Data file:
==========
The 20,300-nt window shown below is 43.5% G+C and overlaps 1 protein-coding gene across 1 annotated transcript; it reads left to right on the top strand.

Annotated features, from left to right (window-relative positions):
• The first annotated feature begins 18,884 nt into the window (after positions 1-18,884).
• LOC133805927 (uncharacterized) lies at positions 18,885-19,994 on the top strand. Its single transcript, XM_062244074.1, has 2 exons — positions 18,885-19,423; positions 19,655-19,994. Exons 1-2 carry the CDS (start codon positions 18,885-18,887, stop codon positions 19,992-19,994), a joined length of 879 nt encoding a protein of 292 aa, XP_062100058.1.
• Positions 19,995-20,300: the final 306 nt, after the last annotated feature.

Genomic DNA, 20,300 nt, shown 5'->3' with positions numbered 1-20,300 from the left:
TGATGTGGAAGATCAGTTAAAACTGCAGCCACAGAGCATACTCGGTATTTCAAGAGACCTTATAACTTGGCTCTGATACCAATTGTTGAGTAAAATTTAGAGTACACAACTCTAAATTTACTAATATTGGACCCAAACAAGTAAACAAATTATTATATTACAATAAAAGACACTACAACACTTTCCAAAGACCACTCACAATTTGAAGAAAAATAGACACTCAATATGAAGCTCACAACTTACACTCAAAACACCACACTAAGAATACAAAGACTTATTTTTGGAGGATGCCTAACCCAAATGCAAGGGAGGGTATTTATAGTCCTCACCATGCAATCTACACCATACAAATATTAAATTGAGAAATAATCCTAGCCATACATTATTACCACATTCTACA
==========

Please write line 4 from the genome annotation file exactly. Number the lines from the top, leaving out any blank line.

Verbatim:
• LOC133805927 (uncharacterized) lies at positions 18,885-19,994 on the top strand. Its single transcript, XM_062244074.1, has 2 exons — positions 18,885-19,423; positions 19,655-19,994. Exons 1-2 carry the CDS (start codon positions 18,885-18,887, stop codon positions 19,992-19,994), a joined length of 879 nt encoding a protein of 292 aa, XP_062100058.1.